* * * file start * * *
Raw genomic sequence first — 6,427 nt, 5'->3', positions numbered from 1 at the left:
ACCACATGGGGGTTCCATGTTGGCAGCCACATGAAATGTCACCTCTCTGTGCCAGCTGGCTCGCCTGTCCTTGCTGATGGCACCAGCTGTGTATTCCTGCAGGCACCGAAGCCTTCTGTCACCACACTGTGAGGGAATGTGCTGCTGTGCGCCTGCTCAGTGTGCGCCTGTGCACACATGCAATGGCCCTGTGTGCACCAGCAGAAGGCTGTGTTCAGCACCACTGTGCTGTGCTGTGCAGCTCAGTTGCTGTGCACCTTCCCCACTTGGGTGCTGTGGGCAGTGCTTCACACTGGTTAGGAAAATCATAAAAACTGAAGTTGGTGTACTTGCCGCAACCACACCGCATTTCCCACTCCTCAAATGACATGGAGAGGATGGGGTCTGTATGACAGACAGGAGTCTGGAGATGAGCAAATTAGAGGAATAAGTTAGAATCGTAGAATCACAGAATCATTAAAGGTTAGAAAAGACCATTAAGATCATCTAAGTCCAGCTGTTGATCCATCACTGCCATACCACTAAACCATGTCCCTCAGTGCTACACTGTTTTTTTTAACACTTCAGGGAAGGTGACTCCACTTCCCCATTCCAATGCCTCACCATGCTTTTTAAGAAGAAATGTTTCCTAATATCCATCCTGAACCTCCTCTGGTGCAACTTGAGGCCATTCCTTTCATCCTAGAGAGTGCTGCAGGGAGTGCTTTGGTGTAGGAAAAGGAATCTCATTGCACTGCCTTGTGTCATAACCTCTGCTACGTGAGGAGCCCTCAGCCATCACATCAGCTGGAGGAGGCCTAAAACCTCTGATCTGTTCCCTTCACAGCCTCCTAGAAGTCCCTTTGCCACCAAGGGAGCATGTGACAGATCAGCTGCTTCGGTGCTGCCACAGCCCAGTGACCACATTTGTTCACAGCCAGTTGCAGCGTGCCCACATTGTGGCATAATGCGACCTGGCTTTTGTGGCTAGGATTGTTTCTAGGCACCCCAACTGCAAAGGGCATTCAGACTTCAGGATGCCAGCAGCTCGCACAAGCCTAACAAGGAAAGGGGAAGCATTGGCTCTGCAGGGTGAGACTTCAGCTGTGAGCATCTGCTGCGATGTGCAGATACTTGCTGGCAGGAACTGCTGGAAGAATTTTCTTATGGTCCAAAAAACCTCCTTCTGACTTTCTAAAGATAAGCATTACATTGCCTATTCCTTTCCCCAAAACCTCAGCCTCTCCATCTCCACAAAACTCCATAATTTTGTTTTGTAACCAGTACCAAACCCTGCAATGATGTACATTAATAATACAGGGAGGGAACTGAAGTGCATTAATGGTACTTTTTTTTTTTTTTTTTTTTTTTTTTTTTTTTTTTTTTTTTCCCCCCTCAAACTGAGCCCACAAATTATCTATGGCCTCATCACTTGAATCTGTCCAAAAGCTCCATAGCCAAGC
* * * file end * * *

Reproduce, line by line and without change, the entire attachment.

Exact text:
Raw genomic sequence first — 6,427 nt, 5'->3', positions numbered from 1 at the left:
ACCACATGGGGGTTCCATGTTGGCAGCCACATGAAATGTCACCTCTCTGTGCCAGCTGGCTCGCCTGTCCTTGCTGATGGCACCAGCTGTGTATTCCTGCAGGCACCGAAGCCTTCTGTCACCACACTGTGAGGGAATGTGCTGCTGTGCGCCTGCTCAGTGTGCGCCTGTGCACACATGCAATGGCCCTGTGTGCACCAGCAGAAGGCTGTGTTCAGCACCACTGTGCTGTGCTGTGCAGCTCAGTTGCTGTGCACCTTCCCCACTTGGGTGCTGTGGGCAGTGCTTCACACTGGTTAGGAAAATCATAAAAACTGAAGTTGGTGTACTTGCCGCAACCACACCGCATTTCCCACTCCTCAAATGACATGGAGAGGATGGGGTCTGTATGACAGACAGGAGTCTGGAGATGAGCAAATTAGAGGAATAAGTTAGAATCGTAGAATCACAGAATCATTAAAGGTTAGAAAAGACCATTAAGATCATCTAAGTCCAGCTGTTGATCCATCACTGCCATACCACTAAACCATGTCCCTCAGTGCTACACTGTTTTTTTTAACACTTCAGGGAAGGTGACTCCACTTCCCCATTCCAATGCCTCACCATGCTTTTTAAGAAGAAATGTTTCCTAATATCCATCCTGAACCTCCTCTGGTGCAACTTGAGGCCATTCCTTTCATCCTAGAGAGTGCTGCAGGGAGTGCTTTGGTGTAGGAAAAGGAATCTCATTGCACTGCCTTGTGTCATAACCTCTGCTACGTGAGGAGCCCTCAGCCATCACATCAGCTGGAGGAGGCCTAAAACCTCTGATCTGTTCCCTTCACAGCCTCCTAGAAGTCCCTTTGCCACCAAGGGAGCATGTGACAGATCAGCTGCTTCGGTGCTGCCACAGCCCAGTGACCACATTTGTTCACAGCCAGTTGCAGCGTGCCCACATTGTGGCATAATGCGACCTGGCTTTTGTGGCTAGGATTGTTTCTAGGCACCCCAACTGCAAAGGGCATTCAGACTTCAGGATGCCAGCAGCTCGCACAAGCCTAACAAGGAAAGGGGAAGCATTGGCTCTGCAGGGTGAGACTTCAGCTGTGAGCATCTGCTGCGATGTGCAGATACTTGCTGGCAGGAACTGCTGGAAGAATTTTCTTATGGTCCAAAAAACCTCCTTCTGACTTTCTAAAGATAAGCATTACATTGCCTATTCCTTTCCCCAAAACCTCAGCCTCTCCATCTCCACAAAACTCCATAATTTTGTTTTGTAACCAGTACCAAACCCTGCAATGATGTACATTAATAATACAGGGAGGGAACTGAAGTGCATTAATGGTACTTTTTTTTTTTTTTTTTTTTTTTTTTTTTTTTTTTTTTTTTCCCCCCTCAAACTGAGCCCACAAATTATCTATGGCCTCATCACTTGAATCTGTCCAAAAGCTCCATAGCCAAGC